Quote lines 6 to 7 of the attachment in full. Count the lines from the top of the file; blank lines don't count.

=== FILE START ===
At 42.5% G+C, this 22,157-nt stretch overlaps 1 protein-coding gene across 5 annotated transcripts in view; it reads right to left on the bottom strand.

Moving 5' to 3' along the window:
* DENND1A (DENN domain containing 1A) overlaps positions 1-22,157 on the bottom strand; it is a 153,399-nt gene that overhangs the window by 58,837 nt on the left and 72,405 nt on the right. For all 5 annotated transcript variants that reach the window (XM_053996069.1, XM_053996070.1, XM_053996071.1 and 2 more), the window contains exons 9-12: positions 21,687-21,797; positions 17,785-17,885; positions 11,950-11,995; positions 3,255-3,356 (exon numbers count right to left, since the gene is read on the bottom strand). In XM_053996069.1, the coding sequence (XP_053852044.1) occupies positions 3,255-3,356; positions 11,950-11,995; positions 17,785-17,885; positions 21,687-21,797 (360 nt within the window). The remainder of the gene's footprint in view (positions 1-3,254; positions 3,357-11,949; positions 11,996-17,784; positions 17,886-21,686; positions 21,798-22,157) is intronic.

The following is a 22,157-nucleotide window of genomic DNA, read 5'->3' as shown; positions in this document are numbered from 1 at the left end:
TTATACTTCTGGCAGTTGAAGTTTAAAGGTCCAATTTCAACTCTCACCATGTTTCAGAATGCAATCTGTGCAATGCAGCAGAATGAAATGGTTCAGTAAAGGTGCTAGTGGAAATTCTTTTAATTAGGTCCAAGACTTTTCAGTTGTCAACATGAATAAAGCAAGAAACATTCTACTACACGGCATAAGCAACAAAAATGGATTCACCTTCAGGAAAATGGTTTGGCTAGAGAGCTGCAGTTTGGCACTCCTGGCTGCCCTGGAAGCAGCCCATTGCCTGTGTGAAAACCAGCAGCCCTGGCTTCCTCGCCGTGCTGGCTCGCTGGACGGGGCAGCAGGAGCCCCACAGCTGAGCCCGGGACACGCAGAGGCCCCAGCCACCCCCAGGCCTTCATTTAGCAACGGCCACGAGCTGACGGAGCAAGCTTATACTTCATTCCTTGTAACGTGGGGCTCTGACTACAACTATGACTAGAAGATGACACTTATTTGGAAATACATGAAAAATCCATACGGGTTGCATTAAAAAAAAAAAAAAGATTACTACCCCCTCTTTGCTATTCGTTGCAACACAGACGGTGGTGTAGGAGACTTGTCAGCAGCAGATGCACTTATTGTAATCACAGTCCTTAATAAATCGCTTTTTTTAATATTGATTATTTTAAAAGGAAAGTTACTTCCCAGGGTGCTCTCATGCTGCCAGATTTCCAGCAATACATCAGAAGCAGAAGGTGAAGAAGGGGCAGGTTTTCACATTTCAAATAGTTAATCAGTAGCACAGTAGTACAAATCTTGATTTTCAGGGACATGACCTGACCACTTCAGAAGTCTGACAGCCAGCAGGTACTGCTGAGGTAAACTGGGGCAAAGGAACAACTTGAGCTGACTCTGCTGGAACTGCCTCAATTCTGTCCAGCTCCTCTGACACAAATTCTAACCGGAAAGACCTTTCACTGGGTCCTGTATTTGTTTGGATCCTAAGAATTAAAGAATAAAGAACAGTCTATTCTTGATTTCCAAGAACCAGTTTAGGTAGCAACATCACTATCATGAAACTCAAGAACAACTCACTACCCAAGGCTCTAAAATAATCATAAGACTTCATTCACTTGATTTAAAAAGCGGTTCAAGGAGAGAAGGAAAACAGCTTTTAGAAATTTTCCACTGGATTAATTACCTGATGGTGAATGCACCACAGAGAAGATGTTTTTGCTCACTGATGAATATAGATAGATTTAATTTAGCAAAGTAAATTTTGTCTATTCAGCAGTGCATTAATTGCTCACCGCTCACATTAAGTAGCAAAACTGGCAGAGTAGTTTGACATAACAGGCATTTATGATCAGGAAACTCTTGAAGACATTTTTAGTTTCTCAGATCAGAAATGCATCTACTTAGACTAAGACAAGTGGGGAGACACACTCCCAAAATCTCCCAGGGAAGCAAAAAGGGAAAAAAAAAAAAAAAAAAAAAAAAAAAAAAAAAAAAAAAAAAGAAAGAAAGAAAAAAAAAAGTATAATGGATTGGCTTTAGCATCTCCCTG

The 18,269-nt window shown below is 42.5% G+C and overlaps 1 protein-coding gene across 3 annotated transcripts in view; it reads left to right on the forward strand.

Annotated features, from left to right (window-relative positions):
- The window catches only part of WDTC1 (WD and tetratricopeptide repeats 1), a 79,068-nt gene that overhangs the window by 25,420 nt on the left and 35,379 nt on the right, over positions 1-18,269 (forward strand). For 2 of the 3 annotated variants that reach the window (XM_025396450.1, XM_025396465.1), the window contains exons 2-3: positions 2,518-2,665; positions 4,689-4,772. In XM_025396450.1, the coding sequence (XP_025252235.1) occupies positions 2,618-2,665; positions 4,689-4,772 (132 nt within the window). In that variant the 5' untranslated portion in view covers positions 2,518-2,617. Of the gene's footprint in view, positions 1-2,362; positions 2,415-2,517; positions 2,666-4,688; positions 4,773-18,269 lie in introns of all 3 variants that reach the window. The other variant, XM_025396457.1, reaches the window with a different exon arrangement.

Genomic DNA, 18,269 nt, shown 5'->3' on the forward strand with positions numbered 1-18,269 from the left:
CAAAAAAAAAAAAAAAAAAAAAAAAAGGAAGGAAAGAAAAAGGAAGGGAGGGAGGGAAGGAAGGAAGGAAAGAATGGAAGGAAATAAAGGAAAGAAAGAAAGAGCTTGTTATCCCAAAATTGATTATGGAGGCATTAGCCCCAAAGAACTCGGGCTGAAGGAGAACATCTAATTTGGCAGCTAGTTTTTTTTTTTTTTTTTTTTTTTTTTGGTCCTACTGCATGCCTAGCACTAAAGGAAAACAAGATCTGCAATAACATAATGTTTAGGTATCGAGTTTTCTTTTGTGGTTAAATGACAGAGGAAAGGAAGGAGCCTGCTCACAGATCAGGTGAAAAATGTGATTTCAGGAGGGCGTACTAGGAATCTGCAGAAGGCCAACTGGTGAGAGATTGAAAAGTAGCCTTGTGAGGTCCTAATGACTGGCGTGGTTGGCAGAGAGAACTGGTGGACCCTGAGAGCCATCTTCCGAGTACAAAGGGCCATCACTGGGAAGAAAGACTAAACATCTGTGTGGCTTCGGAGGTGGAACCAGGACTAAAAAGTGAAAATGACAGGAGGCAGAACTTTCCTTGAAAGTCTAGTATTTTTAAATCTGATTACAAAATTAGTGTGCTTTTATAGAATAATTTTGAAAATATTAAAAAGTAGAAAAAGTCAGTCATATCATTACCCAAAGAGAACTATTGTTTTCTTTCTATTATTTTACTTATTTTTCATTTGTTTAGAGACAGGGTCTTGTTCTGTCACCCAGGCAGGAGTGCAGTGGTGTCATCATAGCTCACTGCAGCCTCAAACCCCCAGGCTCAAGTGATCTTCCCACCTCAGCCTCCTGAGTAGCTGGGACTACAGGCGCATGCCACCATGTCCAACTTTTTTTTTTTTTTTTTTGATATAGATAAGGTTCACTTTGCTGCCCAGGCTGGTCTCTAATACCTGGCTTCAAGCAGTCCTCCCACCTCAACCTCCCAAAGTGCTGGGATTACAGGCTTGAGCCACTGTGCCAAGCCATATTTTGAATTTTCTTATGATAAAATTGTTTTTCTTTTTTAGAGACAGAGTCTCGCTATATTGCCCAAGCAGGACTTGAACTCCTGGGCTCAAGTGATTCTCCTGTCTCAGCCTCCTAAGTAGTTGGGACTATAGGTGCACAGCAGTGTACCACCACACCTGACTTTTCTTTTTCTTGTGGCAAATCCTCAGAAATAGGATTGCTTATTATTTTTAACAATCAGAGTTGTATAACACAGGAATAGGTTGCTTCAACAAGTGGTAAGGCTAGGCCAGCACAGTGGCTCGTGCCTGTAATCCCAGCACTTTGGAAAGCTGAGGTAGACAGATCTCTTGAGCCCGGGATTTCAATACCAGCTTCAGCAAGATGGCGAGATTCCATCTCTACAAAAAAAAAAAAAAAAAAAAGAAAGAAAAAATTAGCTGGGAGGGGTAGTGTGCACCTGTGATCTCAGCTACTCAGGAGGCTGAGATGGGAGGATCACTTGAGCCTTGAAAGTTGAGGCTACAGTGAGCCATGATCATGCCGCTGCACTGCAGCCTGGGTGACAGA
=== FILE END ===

The 18,269-nt window shown below is 42.5% G+C and overlaps 1 protein-coding gene across 3 annotated transcripts in view; it reads left to right on the forward strand.

Annotated features, from left to right (window-relative positions):